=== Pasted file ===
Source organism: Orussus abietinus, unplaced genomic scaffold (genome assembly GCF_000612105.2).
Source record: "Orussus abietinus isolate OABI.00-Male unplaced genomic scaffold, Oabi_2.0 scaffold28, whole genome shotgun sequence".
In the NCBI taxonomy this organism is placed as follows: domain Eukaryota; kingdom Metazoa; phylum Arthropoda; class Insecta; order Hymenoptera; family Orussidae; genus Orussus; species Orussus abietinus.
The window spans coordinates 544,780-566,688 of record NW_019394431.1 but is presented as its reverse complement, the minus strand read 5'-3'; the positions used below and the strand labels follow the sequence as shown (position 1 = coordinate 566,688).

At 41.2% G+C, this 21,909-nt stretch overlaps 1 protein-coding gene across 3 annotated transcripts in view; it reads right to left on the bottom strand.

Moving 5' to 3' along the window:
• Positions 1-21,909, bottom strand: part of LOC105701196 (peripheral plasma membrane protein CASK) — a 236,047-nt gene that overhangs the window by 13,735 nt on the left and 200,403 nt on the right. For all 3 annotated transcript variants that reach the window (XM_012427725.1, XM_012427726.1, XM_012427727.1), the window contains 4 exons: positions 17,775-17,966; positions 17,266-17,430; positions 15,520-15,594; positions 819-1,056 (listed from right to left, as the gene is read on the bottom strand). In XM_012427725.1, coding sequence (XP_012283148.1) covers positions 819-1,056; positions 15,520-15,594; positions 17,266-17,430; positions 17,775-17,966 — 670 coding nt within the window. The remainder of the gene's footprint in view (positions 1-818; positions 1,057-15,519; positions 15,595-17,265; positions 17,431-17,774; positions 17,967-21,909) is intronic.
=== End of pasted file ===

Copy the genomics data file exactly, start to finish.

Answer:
Source organism: Orussus abietinus, unplaced genomic scaffold (genome assembly GCF_000612105.2).
Source record: "Orussus abietinus isolate OABI.00-Male unplaced genomic scaffold, Oabi_2.0 scaffold28, whole genome shotgun sequence".
In the NCBI taxonomy this organism is placed as follows: domain Eukaryota; kingdom Metazoa; phylum Arthropoda; class Insecta; order Hymenoptera; family Orussidae; genus Orussus; species Orussus abietinus.
The window spans coordinates 544,780-566,688 of record NW_019394431.1 but is presented as its reverse complement, the minus strand read 5'-3'; the positions used below and the strand labels follow the sequence as shown (position 1 = coordinate 566,688).

At 41.2% G+C, this 21,909-nt stretch overlaps 1 protein-coding gene across 3 annotated transcripts in view; it reads right to left on the bottom strand.

Moving 5' to 3' along the window:
• Positions 1-21,909, bottom strand: part of LOC105701196 (peripheral plasma membrane protein CASK) — a 236,047-nt gene that overhangs the window by 13,735 nt on the left and 200,403 nt on the right. For all 3 annotated transcript variants that reach the window (XM_012427725.1, XM_012427726.1, XM_012427727.1), the window contains 4 exons: positions 17,775-17,966; positions 17,266-17,430; positions 15,520-15,594; positions 819-1,056 (listed from right to left, as the gene is read on the bottom strand). In XM_012427725.1, coding sequence (XP_012283148.1) covers positions 819-1,056; positions 15,520-15,594; positions 17,266-17,430; positions 17,775-17,966 — 670 coding nt within the window. The remainder of the gene's footprint in view (positions 1-818; positions 1,057-15,519; positions 15,595-17,265; positions 17,431-17,774; positions 17,967-21,909) is intronic.